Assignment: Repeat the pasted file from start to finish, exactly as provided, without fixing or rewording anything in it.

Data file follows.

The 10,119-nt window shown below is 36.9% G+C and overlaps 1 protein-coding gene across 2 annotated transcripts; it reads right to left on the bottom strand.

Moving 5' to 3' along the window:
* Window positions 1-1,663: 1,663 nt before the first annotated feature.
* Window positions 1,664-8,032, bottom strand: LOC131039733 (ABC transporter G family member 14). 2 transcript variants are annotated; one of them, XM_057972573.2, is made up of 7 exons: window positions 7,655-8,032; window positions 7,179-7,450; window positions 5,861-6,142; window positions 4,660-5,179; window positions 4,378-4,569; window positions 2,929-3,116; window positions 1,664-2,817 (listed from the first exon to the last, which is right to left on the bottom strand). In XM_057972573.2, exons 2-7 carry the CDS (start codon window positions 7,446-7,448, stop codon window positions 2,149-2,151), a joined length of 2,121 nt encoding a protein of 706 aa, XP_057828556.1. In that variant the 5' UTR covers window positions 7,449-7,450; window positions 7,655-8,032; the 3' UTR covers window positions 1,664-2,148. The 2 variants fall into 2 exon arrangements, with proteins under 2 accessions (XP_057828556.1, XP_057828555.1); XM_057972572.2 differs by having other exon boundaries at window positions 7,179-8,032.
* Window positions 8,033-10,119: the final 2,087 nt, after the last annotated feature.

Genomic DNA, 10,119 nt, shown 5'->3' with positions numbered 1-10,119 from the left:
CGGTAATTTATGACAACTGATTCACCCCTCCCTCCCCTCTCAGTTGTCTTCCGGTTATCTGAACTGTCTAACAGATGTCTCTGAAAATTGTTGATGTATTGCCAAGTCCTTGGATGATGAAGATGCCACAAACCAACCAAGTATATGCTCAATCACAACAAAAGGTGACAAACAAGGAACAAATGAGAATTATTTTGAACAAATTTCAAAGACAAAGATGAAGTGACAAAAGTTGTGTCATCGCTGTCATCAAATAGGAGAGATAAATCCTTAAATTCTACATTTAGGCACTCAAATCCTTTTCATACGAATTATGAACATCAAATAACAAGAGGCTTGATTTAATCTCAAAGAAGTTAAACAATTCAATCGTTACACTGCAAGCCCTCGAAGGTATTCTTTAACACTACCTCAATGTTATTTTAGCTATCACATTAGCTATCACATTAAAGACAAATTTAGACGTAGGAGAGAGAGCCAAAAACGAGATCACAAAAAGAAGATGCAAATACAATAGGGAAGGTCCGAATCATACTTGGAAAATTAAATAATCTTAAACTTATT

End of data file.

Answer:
The 10,119-nt window shown below is 36.9% G+C and overlaps 1 protein-coding gene across 2 annotated transcripts; it reads right to left on the bottom strand.

Moving 5' to 3' along the window:
* Window positions 1-1,663: 1,663 nt before the first annotated feature.
* Window positions 1,664-8,032, bottom strand: LOC131039733 (ABC transporter G family member 14). 2 transcript variants are annotated; one of them, XM_057972573.2, is made up of 7 exons: window positions 7,655-8,032; window positions 7,179-7,450; window positions 5,861-6,142; window positions 4,660-5,179; window positions 4,378-4,569; window positions 2,929-3,116; window positions 1,664-2,817 (listed from the first exon to the last, which is right to left on the bottom strand). In XM_057972573.2, exons 2-7 carry the CDS (start codon window positions 7,446-7,448, stop codon window positions 2,149-2,151), a joined length of 2,121 nt encoding a protein of 706 aa, XP_057828556.1. In that variant the 5' UTR covers window positions 7,449-7,450; window positions 7,655-8,032; the 3' UTR covers window positions 1,664-2,148. The 2 variants fall into 2 exon arrangements, with proteins under 2 accessions (XP_057828556.1, XP_057828555.1); XM_057972572.2 differs by having other exon boundaries at window positions 7,179-8,032.
* Window positions 8,033-10,119: the final 2,087 nt, after the last annotated feature.

Genomic DNA, 10,119 nt, shown 5'->3' with positions numbered 1-10,119 from the left:
CGGTAATTTATGACAACTGATTCACCCCTCCCTCCCCTCTCAGTTGTCTTCCGGTTATCTGAACTGTCTAACAGATGTCTCTGAAAATTGTTGATGTATTGCCAAGTCCTTGGATGATGAAGATGCCACAAACCAACCAAGTATATGCTCAATCACAACAAAAGGTGACAAACAAGGAACAAATGAGAATTATTTTGAACAAATTTCAAAGACAAAGATGAAGTGACAAAAGTTGTGTCATCGCTGTCATCAAATAGGAGAGATAAATCCTTAAATTCTACATTTAGGCACTCAAATCCTTTTCATACGAATTATGAACATCAAATAACAAGAGGCTTGATTTAATCTCAAAGAAGTTAAACAATTCAATCGTTACACTGCAAGCCCTCGAAGGTATTCTTTAACACTACCTCAATGTTATTTTAGCTATCACATTAGCTATCACATTAAAGACAAATTTAGACGTAGGAGAGAGAGCCAAAAACGAGATCACAAAAAGAAGATGCAAATACAATAGGGAAGGTCCGAATCATACTTGGAAAATTAAATAATCTTAAACTTATT